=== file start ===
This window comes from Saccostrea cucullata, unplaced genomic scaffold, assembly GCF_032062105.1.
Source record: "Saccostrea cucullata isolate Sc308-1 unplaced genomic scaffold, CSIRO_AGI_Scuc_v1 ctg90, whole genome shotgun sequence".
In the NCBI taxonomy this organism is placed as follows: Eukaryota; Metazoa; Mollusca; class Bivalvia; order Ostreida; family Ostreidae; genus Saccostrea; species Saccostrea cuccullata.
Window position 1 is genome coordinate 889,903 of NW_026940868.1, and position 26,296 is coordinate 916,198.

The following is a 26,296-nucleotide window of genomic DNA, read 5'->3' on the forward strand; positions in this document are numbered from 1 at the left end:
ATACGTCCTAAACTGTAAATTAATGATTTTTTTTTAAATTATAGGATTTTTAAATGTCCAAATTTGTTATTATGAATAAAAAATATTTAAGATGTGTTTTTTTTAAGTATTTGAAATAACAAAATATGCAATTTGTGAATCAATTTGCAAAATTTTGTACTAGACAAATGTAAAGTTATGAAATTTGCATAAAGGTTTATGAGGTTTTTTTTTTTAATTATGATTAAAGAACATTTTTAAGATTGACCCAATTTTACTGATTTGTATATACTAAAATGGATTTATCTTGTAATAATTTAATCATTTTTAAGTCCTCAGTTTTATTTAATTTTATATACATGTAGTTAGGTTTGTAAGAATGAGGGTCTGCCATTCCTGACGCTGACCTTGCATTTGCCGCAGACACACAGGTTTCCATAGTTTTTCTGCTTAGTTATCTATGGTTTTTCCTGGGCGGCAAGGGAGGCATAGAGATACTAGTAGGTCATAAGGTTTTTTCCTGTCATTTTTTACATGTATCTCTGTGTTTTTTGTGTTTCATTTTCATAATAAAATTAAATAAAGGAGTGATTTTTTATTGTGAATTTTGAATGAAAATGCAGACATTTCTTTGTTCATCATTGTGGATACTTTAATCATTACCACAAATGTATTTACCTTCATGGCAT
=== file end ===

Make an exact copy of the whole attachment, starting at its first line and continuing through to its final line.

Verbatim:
This window comes from Saccostrea cucullata, unplaced genomic scaffold, assembly GCF_032062105.1.
Source record: "Saccostrea cucullata isolate Sc308-1 unplaced genomic scaffold, CSIRO_AGI_Scuc_v1 ctg90, whole genome shotgun sequence".
In the NCBI taxonomy this organism is placed as follows: Eukaryota; Metazoa; Mollusca; class Bivalvia; order Ostreida; family Ostreidae; genus Saccostrea; species Saccostrea cuccullata.
Window position 1 is genome coordinate 889,903 of NW_026940868.1, and position 26,296 is coordinate 916,198.

The following is a 26,296-nucleotide window of genomic DNA, read 5'->3' on the forward strand; positions in this document are numbered from 1 at the left end:
ATACGTCCTAAACTGTAAATTAATGATTTTTTTTTAAATTATAGGATTTTTAAATGTCCAAATTTGTTATTATGAATAAAAAATATTTAAGATGTGTTTTTTTTAAGTATTTGAAATAACAAAATATGCAATTTGTGAATCAATTTGCAAAATTTTGTACTAGACAAATGTAAAGTTATGAAATTTGCATAAAGGTTTATGAGGTTTTTTTTTTTAATTATGATTAAAGAACATTTTTAAGATTGACCCAATTTTACTGATTTGTATATACTAAAATGGATTTATCTTGTAATAATTTAATCATTTTTAAGTCCTCAGTTTTATTTAATTTTATATACATGTAGTTAGGTTTGTAAGAATGAGGGTCTGCCATTCCTGACGCTGACCTTGCATTTGCCGCAGACACACAGGTTTCCATAGTTTTTCTGCTTAGTTATCTATGGTTTTTCCTGGGCGGCAAGGGAGGCATAGAGATACTAGTAGGTCATAAGGTTTTTTCCTGTCATTTTTTACATGTATCTCTGTGTTTTTTGTGTTTCATTTTCATAATAAAATTAAATAAAGGAGTGATTTTTTATTGTGAATTTTGAATGAAAATGCAGACATTTCTTTGTTCATCATTGTGGATACTTTAATCATTACCACAAATGTATTTACCTTCATGGCAT